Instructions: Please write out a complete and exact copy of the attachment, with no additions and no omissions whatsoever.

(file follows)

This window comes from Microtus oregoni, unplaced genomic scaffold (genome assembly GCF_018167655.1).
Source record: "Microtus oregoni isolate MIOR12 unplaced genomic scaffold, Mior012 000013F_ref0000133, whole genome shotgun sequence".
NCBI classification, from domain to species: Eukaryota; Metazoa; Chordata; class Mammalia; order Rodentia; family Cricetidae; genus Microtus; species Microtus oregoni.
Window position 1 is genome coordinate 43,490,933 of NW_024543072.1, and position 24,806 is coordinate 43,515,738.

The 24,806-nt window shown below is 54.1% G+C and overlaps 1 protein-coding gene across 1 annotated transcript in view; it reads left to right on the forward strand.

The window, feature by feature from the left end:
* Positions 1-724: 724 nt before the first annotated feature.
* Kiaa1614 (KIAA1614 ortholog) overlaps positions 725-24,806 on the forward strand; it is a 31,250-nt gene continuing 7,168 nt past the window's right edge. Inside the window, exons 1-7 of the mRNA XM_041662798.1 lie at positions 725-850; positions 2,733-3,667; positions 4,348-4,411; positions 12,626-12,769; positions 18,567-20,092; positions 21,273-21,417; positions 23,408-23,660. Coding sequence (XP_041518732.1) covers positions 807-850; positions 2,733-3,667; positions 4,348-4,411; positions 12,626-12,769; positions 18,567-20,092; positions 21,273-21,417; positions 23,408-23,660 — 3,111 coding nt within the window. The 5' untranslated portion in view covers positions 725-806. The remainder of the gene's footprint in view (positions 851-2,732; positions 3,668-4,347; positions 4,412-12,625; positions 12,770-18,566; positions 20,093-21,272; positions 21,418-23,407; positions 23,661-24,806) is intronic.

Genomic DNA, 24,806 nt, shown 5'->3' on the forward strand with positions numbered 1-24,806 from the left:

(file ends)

This window comes from Microtus oregoni, unplaced genomic scaffold (genome assembly GCF_018167655.1).
Source record: "Microtus oregoni isolate MIOR12 unplaced genomic scaffold, Mior012 000013F_ref0000133, whole genome shotgun sequence".
NCBI classification, from domain to species: Eukaryota; Metazoa; Chordata; class Mammalia; order Rodentia; family Cricetidae; genus Microtus; species Microtus oregoni.
Window position 1 is genome coordinate 43,490,933 of NW_024543072.1, and position 24,806 is coordinate 43,515,738.

The 24,806-nt window shown below is 54.1% G+C and overlaps 1 protein-coding gene across 1 annotated transcript in view; it reads left to right on the forward strand.

The window, feature by feature from the left end:
* Positions 1-724: 724 nt before the first annotated feature.
* Kiaa1614 (KIAA1614 ortholog) overlaps positions 725-24,806 on the forward strand; it is a 31,250-nt gene continuing 7,168 nt past the window's right edge. Inside the window, exons 1-7 of the mRNA XM_041662798.1 lie at positions 725-850; positions 2,733-3,667; positions 4,348-4,411; positions 12,626-12,769; positions 18,567-20,092; positions 21,273-21,417; positions 23,408-23,660. Coding sequence (XP_041518732.1) covers positions 807-850; positions 2,733-3,667; positions 4,348-4,411; positions 12,626-12,769; positions 18,567-20,092; positions 21,273-21,417; positions 23,408-23,660 — 3,111 coding nt within the window. The 5' untranslated portion in view covers positions 725-806. The remainder of the gene's footprint in view (positions 851-2,732; positions 3,668-4,347; positions 4,412-12,625; positions 12,770-18,566; positions 20,093-21,272; positions 21,418-23,407; positions 23,661-24,806) is intronic.

Genomic DNA, 24,806 nt, shown 5'->3' on the forward strand with positions numbered 1-24,806 from the left: